Cholesterol: What is it? Part 2

Last week, I wrote about cholesterol and some of the basics. If you missed it, click here to catch up.

The first post touched on some of the basics of cholesterol and why it's needed in the body. In Cholesterol: What is it? Part 2, I'll touch on a couple of the myths associated with cholesterol by pointing out some myths that are widely held with regard to eating and your cholesterol levels. But first, let's take a look at statin drugs:

 Statin Therapy to Reduce Cholesterol:  It is estimated that the statin drug industry is bringing in well over $30 billion per year. This is climbing as more and more people, even kids, are being prescribed this medication. Why are they used? Statin drugs are used to block the pathway of cholesterol production in the liver. The only problem is there are several other pathways that are blocked as well. One of them is CoQ10. CoQ10 is a hugely important nutrient for your immune system AND heart health. CoQ10 is essential for maintaining heart health. So why are we encouraged to take something that blocks this nutrient from doing it's job? Another concern is the deposition of Calcium in our arteries instead of our bones. When our arteries become blocked with calcium, bad things happen! It is now known that another nutrient, Vitamin K, in the right form should be taken as well as CoQ10 if taking a statin. This helps the calcium to be deposited in the bones and not the arteries. What is surprising to me (even though I'm not a doctor), is these drugs are now becoming recommended across the board to those with chronic diseases such as diabetes regardless of their cholesterol levels. This is because they are at greater risk of having heart disease, which in my humble opinion is an inflammation problem versus a cholesterol problem. I've had clients in this category complain of brain fog and joint pain but had NO elevated cholesterol at all.

 Myth 1: Eating Saturated Fat Raises Cholesterol

There is a study called the Framingham Heart Study. This followed 15,000 people over 3 generations. That's a pretty great sample size. I won't go into all the statistics with this, but it showed that dietary intake of cholesterol had no correlation to heart disease. It seems there are a lot of politics behind some of these misguided beliefs and with the estimated 45 million people that will be on statin medications in 2015, it begs the question: If we are recommended to eat low fat and a whole grain diet and the food manufacturers are making these products readily available, why do we need these meds? Eating based on those recommendations should take care of that "need." The typical American diet that most follow is not actually healthy. Also, I'd like to point out, that most doctors don't have much for nutrition education. They have years of education but not in nutrition.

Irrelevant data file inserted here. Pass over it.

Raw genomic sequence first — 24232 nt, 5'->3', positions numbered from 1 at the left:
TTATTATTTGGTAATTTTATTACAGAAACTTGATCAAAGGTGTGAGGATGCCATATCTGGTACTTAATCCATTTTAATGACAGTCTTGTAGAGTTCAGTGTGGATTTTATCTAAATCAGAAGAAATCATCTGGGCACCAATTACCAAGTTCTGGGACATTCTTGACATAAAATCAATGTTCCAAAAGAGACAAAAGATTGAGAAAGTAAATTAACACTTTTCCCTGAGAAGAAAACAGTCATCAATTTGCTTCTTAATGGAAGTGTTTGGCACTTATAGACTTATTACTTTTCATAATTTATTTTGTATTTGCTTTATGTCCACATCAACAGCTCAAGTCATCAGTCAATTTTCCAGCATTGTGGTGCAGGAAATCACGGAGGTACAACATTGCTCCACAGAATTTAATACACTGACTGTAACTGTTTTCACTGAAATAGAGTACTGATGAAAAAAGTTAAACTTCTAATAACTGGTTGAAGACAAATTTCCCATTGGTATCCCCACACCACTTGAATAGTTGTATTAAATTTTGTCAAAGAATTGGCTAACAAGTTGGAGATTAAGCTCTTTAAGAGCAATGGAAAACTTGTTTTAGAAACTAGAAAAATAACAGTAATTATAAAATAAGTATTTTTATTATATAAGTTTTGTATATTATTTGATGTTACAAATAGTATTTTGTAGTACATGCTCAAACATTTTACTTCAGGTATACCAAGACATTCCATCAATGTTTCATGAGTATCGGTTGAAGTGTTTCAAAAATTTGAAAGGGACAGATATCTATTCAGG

Myth 2: Heart Disease is caused by High Cholesterol

High cholesterol is often present in heart disease. But it seems to be there to try and fix the problem (which is actually inflammation). It's akin to the firefighter (cholesterol) trying to put out a fire (inflammation) and is told to go home before the fire is put out. There is also evidence that sometimes statin therapies actually encourage deposition of calcium in the arteries which causes blockage and then subsequent negative consequences. Another finding is that 50% of all people who have had heart attacks actually have NORMAL cholesterol levels. Those who have familial high cholesterol and have a family history of heart disease and cardiac events at an early age may be exceptions to this, however.

So how do you shut down this inflammation so that we can reduce the production of cholesterol? The simplest thing to do is to start with your food, of course. Here are 4 simple steps to get you going. 

  1. Stop eating out of a box, using quick fixes and running through the drive thru. Those prepackaged and highly processed foods keep inflammation burning like crazy! 
  2. Increase your intake of colorful, whole foods. Think fruits and vegetables but take them in in their whole food form as much as possible. They are full of antioxidants which tamps that inflammation down. Eat a rainbow of colors and you'll be healthier in so many ways including your cholesterol levels. 
  3. Manage your stress by incorporating calming-types of exercise into your routine. You don't have to do high intensity training all the time to be healthy, especially if you struggle with any underlying health conditions. 
  4. Balance your blood sugar by keeping to that whole food eating and making sure to get your proteins, fats and carbohydrates in at each meal and/or snack. 

If you need help with getting on track with the above tips in helping you reduce inflammation, download the free 7 Day meal plan to get you started. 

 

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